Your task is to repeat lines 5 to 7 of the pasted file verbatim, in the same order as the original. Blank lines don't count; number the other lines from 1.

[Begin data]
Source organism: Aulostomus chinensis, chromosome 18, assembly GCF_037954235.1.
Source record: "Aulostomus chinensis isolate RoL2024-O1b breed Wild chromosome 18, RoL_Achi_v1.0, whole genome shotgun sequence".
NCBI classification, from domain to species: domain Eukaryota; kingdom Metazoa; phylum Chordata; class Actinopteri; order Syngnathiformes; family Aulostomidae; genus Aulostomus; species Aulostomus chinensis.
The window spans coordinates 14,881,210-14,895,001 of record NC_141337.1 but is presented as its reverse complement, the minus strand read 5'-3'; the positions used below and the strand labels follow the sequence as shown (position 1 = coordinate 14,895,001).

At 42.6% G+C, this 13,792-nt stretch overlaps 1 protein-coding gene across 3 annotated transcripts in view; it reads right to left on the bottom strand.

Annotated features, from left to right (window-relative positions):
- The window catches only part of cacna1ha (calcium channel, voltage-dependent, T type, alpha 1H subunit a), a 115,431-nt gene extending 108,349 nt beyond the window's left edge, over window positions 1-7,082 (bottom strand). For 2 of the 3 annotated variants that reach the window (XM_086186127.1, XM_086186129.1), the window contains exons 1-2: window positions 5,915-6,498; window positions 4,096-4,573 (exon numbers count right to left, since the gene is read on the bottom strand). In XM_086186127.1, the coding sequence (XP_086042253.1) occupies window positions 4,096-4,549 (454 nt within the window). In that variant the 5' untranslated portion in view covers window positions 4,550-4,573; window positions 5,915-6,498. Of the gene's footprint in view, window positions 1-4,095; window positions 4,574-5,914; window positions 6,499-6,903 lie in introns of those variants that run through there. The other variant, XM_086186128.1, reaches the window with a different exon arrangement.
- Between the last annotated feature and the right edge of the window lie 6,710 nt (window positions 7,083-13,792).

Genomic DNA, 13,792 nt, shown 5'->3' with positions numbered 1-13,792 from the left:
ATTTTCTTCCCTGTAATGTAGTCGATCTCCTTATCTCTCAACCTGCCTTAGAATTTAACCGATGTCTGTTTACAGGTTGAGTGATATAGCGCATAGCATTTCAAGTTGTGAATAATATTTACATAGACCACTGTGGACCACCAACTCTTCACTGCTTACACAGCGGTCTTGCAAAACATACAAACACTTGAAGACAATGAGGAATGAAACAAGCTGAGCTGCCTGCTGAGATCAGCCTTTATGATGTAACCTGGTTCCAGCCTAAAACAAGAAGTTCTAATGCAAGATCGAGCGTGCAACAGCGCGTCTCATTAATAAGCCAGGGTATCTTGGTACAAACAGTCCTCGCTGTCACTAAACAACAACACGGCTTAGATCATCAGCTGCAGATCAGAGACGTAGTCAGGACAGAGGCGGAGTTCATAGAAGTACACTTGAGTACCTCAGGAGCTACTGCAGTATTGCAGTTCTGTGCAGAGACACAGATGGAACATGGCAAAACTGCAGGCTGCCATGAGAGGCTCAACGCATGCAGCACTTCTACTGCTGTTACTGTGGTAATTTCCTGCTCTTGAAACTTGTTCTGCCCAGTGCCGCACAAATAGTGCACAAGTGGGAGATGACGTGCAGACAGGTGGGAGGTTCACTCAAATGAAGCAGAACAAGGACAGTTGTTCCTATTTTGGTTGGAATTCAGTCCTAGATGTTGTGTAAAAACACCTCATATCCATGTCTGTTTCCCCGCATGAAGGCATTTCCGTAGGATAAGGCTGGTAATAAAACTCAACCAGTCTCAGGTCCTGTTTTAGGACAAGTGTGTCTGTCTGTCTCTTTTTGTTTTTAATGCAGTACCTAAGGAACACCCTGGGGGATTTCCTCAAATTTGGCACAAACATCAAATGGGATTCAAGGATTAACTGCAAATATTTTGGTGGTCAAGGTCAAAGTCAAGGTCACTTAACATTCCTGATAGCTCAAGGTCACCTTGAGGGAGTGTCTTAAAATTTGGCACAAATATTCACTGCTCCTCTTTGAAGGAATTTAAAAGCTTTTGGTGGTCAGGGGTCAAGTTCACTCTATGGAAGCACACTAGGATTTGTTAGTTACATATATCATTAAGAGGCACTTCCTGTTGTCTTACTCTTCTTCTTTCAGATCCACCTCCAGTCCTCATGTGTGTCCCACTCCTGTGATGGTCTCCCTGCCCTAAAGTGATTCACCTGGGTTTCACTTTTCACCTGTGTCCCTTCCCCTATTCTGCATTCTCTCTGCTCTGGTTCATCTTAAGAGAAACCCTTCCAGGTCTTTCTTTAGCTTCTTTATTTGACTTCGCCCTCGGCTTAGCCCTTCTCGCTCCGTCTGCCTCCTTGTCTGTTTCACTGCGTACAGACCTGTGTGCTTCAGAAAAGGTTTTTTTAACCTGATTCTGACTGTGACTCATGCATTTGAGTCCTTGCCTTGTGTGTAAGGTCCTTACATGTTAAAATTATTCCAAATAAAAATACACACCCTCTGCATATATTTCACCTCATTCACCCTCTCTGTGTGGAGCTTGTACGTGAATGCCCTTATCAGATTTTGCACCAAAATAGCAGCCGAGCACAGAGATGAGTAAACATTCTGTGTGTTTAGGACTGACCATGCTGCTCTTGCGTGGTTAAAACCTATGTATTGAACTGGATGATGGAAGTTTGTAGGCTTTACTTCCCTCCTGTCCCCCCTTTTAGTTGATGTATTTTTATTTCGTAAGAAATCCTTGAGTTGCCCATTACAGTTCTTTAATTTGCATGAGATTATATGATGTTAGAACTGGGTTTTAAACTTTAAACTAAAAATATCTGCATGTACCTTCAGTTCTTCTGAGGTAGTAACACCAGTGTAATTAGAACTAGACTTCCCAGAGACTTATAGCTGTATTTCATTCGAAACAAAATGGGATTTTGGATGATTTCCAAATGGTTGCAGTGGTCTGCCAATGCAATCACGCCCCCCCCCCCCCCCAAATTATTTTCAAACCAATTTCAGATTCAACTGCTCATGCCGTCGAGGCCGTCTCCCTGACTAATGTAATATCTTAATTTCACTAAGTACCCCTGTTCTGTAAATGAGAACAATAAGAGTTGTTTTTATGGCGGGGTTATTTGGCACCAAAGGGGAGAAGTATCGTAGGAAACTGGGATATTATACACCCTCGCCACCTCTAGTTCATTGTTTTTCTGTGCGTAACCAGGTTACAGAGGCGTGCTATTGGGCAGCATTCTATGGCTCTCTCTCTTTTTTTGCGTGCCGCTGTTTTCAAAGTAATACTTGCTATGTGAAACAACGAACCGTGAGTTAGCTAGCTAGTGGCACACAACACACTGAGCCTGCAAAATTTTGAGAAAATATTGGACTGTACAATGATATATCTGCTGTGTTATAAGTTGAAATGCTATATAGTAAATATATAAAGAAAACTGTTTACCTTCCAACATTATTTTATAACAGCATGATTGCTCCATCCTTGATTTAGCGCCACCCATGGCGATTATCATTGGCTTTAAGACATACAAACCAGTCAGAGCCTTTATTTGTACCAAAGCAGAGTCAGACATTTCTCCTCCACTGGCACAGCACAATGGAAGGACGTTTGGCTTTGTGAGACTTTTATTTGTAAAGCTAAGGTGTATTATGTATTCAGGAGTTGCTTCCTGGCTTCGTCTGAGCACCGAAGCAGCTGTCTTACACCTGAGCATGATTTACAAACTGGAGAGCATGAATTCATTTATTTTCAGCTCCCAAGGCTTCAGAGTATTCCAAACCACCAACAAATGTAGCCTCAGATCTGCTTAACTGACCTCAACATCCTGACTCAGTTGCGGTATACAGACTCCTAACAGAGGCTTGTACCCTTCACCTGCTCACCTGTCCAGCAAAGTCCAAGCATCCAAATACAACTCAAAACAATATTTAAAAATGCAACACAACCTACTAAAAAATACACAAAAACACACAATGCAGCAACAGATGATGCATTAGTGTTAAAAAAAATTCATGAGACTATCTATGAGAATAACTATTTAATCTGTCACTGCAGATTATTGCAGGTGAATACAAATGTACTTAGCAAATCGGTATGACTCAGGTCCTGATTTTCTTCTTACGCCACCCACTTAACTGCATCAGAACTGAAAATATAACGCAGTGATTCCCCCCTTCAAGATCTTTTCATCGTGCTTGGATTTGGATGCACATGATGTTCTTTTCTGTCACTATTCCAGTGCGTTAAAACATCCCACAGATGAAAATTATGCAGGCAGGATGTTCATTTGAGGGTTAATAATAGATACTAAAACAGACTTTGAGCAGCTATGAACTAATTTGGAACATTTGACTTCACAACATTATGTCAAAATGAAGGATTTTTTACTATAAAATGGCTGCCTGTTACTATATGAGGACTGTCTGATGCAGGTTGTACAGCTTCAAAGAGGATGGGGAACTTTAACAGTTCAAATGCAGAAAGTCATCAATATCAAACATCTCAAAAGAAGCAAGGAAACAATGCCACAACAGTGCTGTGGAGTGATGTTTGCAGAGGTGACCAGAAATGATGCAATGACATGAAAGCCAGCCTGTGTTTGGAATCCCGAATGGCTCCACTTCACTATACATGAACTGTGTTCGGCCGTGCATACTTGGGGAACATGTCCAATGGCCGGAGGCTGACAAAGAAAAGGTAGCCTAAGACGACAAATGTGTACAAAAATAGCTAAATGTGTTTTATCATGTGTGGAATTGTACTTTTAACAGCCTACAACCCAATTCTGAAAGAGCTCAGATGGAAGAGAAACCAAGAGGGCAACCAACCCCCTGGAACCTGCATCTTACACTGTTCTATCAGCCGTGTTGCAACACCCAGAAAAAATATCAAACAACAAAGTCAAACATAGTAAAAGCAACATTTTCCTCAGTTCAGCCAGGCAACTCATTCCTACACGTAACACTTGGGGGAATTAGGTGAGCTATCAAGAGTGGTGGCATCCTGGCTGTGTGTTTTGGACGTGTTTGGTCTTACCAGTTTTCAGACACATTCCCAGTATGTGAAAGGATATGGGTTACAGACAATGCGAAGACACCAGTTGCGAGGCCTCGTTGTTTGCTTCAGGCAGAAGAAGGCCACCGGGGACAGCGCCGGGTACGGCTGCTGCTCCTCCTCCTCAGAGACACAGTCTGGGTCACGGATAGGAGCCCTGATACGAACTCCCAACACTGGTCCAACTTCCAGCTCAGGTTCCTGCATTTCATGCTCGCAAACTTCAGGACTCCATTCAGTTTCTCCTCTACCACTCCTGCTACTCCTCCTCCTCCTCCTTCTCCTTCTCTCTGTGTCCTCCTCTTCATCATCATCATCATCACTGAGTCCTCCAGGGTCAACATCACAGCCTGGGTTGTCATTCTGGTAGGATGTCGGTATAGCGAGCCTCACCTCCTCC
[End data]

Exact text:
At 42.6% G+C, this 13,792-nt stretch overlaps 1 protein-coding gene across 3 annotated transcripts in view; it reads right to left on the bottom strand.

Annotated features, from left to right (window-relative positions):
- The window catches only part of cacna1ha (calcium channel, voltage-dependent, T type, alpha 1H subunit a), a 115,431-nt gene extending 108,349 nt beyond the window's left edge, over window positions 1-7,082 (bottom strand). For 2 of the 3 annotated variants that reach the window (XM_086186127.1, XM_086186129.1), the window contains exons 1-2: window positions 5,915-6,498; window positions 4,096-4,573 (exon numbers count right to left, since the gene is read on the bottom strand). In XM_086186127.1, the coding sequence (XP_086042253.1) occupies window positions 4,096-4,549 (454 nt within the window). In that variant the 5' untranslated portion in view covers window positions 4,550-4,573; window positions 5,915-6,498. Of the gene's footprint in view, window positions 1-4,095; window positions 4,574-5,914; window positions 6,499-6,903 lie in introns of those variants that run through there. The other variant, XM_086186128.1, reaches the window with a different exon arrangement.